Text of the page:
Twice during the past six months, I've traveled to the Lower Ninth Ward of New Orleans, the neighborhood infamously ravaged by Hurricane Katrina. As a New Yorker, I have reason to pass within sight of Ground Zero, site of the former World Trade Center, at least every few weeks.
These incidental pilgrimages have taken on extra meaning for me lately, during the two-week period that includes the anniversaries of both Katrina's landfall on Aug. 29, 2005, and the Al Qaeda terror attacks on Sept. 11, 2001. And in ruminating on those dates and these places, it is impossible not to feel disappointed, even disgusted, by my country.
These sensations hit me in an especially heightened way in the aftermath of a recent visit to Israel, where for whatever else ails the nation and the body politic, it seems at least to my visitor's eyes to have succeeded in exactly the ways American has so vividly failed in the Lower Ninth and at Ground Zero -- in memory, in reconstruction.
Any sensate American exhaled with relief when Hurricane Gustav battered at New Orleans without managing to breach the levees as Katrina so catastrophically did. The near-miss, however, should not become the occasion for any broader sort of national self-congratulation.
The situation in the Lower Ninth makes for a continuing indictment of the Bush Administration as well as the incompetent Democrats in the local and state governments of New Orleans and Louisiana. Had the levee broken again this week, the second-biggest scandal would have been how little there was in the Lower Ninth to destroy. You can drive block after block through the Lower Ninth, as I did in both March and July, and find only isolated homes rebuilt.
If you want to understand the built-in limits of even the most noble, idealistic sort of voluntarism, look around New Orleans at all the kids from colleges, churches and synagogues in their matching shirts from this or that disaster-relief group -- look at all that sincere compassion -- and then count up the number of houses it has managed to erect.
Wandering the overgrown desolation of the Lower Ninth makes me think of the development towns -- drab, yes, but inhabitable -- that a young, poor Israel created for hundreds of thousands of refugees. The mighty, wealthy United States could have learned from the example. At my most cynical times, I'm tempted to suggest that we solve two problems in one fell swoop by sending all the settlers from Samaria to the Lower Ninth and telling them the government has expressly forbidden any settlements from being built there. In no time at all, there'd be caravans linked up to power lines.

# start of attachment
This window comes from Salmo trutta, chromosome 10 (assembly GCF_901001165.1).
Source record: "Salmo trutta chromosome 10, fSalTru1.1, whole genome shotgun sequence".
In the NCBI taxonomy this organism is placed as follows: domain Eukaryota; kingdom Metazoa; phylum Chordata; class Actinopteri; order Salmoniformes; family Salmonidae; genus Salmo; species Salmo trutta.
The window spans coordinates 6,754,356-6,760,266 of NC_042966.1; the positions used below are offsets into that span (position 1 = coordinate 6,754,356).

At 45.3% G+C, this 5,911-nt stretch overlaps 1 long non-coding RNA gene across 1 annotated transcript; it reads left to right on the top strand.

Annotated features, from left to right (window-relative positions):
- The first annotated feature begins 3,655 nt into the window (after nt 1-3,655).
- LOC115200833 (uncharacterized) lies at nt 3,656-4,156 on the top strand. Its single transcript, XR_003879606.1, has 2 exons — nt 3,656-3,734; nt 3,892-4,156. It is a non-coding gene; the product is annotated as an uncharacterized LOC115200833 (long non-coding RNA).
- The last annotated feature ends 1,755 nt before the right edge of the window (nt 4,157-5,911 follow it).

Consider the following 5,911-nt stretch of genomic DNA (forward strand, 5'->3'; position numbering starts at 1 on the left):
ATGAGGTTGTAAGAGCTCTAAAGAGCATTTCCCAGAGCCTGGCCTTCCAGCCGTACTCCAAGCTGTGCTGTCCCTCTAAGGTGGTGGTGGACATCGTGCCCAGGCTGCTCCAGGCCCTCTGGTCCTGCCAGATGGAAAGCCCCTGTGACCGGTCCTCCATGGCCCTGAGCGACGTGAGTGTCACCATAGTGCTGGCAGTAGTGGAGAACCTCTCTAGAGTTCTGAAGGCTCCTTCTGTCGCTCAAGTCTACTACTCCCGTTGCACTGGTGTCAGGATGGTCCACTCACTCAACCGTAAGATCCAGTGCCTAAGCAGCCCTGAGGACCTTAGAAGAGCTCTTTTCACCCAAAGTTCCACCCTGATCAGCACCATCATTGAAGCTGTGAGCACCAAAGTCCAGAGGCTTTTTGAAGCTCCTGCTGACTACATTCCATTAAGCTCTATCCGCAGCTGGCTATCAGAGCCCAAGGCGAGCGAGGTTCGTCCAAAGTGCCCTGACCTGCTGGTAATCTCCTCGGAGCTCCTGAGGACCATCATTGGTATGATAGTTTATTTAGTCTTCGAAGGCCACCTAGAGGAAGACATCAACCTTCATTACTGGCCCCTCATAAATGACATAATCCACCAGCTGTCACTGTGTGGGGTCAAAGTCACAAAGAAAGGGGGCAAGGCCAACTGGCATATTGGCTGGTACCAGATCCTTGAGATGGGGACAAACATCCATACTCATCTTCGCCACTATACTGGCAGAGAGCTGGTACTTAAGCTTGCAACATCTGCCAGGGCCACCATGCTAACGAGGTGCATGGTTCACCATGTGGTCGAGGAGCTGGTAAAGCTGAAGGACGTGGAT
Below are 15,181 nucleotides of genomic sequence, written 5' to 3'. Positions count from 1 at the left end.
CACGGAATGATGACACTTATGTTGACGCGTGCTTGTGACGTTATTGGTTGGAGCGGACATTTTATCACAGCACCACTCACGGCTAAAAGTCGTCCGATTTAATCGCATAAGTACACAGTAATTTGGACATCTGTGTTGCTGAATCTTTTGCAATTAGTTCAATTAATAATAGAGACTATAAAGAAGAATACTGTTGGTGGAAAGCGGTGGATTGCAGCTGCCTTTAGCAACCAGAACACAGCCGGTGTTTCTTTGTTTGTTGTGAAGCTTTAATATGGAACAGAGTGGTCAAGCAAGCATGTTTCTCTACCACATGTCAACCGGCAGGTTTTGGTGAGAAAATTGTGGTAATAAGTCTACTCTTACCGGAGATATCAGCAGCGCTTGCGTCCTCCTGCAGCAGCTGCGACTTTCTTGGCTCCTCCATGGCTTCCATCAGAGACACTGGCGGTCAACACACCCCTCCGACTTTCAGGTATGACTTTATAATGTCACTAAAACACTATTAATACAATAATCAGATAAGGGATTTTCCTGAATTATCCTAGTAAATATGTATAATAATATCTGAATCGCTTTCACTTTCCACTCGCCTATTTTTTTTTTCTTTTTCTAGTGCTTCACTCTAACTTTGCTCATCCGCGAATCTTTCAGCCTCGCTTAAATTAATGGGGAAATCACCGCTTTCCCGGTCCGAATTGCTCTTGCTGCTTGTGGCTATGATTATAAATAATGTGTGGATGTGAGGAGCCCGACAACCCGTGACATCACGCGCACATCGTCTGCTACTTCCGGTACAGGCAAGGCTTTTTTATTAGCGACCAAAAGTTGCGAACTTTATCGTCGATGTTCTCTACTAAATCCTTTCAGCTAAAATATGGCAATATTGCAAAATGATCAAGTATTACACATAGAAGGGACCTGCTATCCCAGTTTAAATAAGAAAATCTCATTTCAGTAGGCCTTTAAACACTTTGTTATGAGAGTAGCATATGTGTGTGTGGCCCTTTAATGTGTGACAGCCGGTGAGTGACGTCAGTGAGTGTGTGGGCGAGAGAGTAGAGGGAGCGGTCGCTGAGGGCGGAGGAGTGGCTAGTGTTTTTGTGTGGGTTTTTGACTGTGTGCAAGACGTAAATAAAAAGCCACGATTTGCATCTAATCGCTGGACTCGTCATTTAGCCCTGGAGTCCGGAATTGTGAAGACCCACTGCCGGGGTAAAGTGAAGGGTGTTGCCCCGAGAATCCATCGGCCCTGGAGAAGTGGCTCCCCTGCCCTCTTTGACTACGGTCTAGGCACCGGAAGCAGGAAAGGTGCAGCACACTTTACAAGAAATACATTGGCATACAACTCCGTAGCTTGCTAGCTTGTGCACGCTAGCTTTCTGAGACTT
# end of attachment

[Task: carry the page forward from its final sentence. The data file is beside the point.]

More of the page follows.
A different Israeli point of reference comes to mind in considering Ground Zero. An American friend of mine visited Jerusalem soon after the Sept. 11 attacks and was walking with an Israeli companion past the Sbarro restaurant that had been devastated by a suicide bomber. The Israeli pointed out that within weeks of the bombing, the restaurant had been fixed up and reopened, which, of course, is the Israeli norm. As for the World Trade Center, the Israeli told my friend, "You should build it back up to the sky. You can't let them win."
Well, as the seventh anniversary of Sept. 11 nears, the construction of the so-called Freedom Tower has made it about 25 feet above ground level. A leading official of the Port Authority of New York and New Jersey, the public body responsible for the site, has cast doubt on the proposed completion date of 2011, leading to speculation that 2013 might be more plausible.
There are plenty of logical reasons for the slow pace. Still, only a certain failure of will and a certain psychic exhaustion can round out the explanation for the tardy, tedious effort at rebuilding.
Year after year, the commemoration of Sept. 11 has diminished and turned more rote. The date itself has been reduced to the cold, impersonal cliche 9/11. The tragedy has become merely a campaign symbol. The sluggish pace at Ground Zero, so little to show after seven years, has indeed, as my friend's Israeli comrade worried, given a kind of victory to Al Qaeda.
There are houses in the Lower Ninth. There are construction crews and equipment at Ground Zero. But in a deeper way, each of these places, which should be consecrated ground, remains inexcusably barren.
Samuel Freedman is a New York City-based columnist.